This caused a minor roar, because the next iteration would be the third, and if Houdini couldn’t sniff out the technique, he would be the victim of his own boast. According to Ben, the assembled magicians urged Houdini to admit he was utterly baffled, but Houdini stood transfixed and demanded another chance. Vernon gave him his third chance — then two more tries, plus an extra performance just for Houdini’s wife, Bess. Houdini entertained and rejected theories (an extra ace, perhaps? But the card was signed …). After the seventh and final performance, the gathering broke up, and Houdini was forced to concede defeat.

The repeat performance was, for Vernon and Houdini both, a huge gamble. With each run after the first, Vernon hazarded his bragging rights. After all, he had already fooled the greatest magician in the world, and that would have been enough to make a reputation. As for Houdini, the ignominy of having been shown up by a no-name upstart could plague him for the rest of his life. Houdini would only have to endure that indignity for four years, though: In 1926, after a show in Montreal, he was gut-punched by yet another Canadian, Gordon Whitehead, and died soon after of peritonitis.

Vernon was henceforth billed as “The Man Who Fooled Houdini,” 


Seems plausible to me.  I know I've heard it or read it in more than one place over the years.  I didn't just make it up out of whole cloth.  
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Alan Smithee

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Reply with quote  #19 
Quote:
Originally Posted by JWSM



lol.. you're something else Alan!


As Eddie Cochran used to say.
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RayJ

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Reply with quote  #20 
Related image

The Professor Dai Vernon

It seems that on staged photos, the Ace of Clubs was chosen a lot.
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JWSM

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Reply with quote  #21 
It most likely is then.. it was just that when i read your post, 4 of spades or 7 of spades popped in to my head.... remember reading something somewhere else..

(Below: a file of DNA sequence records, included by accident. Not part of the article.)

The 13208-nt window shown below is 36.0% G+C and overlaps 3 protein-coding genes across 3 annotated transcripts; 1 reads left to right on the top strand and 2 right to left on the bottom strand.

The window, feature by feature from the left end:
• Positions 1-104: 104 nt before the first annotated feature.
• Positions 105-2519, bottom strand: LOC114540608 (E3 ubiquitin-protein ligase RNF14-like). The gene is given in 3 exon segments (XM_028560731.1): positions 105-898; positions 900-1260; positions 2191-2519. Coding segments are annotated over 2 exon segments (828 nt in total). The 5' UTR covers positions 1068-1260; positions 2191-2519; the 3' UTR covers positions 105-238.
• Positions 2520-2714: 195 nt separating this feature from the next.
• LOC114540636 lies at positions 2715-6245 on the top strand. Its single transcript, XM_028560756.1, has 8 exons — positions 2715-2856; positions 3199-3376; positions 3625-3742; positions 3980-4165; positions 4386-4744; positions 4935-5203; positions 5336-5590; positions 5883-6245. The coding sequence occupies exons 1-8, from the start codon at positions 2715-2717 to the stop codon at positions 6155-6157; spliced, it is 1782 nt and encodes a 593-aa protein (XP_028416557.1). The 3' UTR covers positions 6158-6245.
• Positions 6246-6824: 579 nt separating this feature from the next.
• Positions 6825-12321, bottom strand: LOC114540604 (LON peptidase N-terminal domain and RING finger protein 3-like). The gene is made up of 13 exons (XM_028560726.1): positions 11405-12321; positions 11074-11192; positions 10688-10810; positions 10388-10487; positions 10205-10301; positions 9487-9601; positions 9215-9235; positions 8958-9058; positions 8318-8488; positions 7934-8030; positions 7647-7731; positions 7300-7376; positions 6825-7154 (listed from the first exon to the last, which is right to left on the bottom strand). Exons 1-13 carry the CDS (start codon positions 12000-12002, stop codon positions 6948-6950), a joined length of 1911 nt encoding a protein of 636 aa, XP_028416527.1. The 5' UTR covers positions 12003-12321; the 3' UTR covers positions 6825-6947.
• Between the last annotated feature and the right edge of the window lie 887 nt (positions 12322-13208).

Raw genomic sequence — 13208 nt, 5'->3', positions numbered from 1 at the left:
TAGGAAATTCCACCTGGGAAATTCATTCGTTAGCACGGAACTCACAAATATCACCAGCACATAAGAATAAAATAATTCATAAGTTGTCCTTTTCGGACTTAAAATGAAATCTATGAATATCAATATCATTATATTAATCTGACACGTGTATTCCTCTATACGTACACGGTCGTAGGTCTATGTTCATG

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RayJ

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Reply with quote  #22 
Quote:
Originally Posted by JWSM
It most likely is then.. it was just that when i read your post, 4 of spades or 7 of spades popped in to my head.... remember reading something somewhere else..



Not claiming to be right that it was his favorite, just that I know I had read it somewhere previously.  Seems to me more than once, but memories aren't perfect.
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John Cowne

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Reply with quote  #23 
[QUOTE=RayJ”Perhaps he chose the Ace of Clubs as his favorite because it was the card Houdini signed when Vernon fooled him as related in the story below...” You retell a great story very well, Ray. I felt like I was there watching/listening. I’ve heard snippets before, but love hearing good stories retold.
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RayJ

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Reply with quote  #24 
Graeme Wood was the author, not me!  I'm sorry that I must have been in a hurry and didn't link the source, which I always try to do.  I didn't mean to make it seem that I wrote it.

https://gcaw.net/2011/06/12/the-card-trick-that-stumped-houdini/
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Stevie Ray

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Reply with quote  #25 
I recently watched this documentary on the life of the Professor. Though I've heard many stories, I found this biography to be quite informative.

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RayJ

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Reply with quote  #26 
Bump.  

Just found this reference to Vernon's favorite card.  

[vernon+shroud]

"Next came a special drawing for five copies of "The Shroud of Vernon." These are numbered pieces of cloth "Cut from the Shroud of Vernon" containing the phantom image of Dai Vernon's favorite card, the Ace of Clubs. I never win things like this, so it was a great surprise when I won! I think Houdini was looking after me this weekend."

I purloined this text from the 'Wild About Harry' website.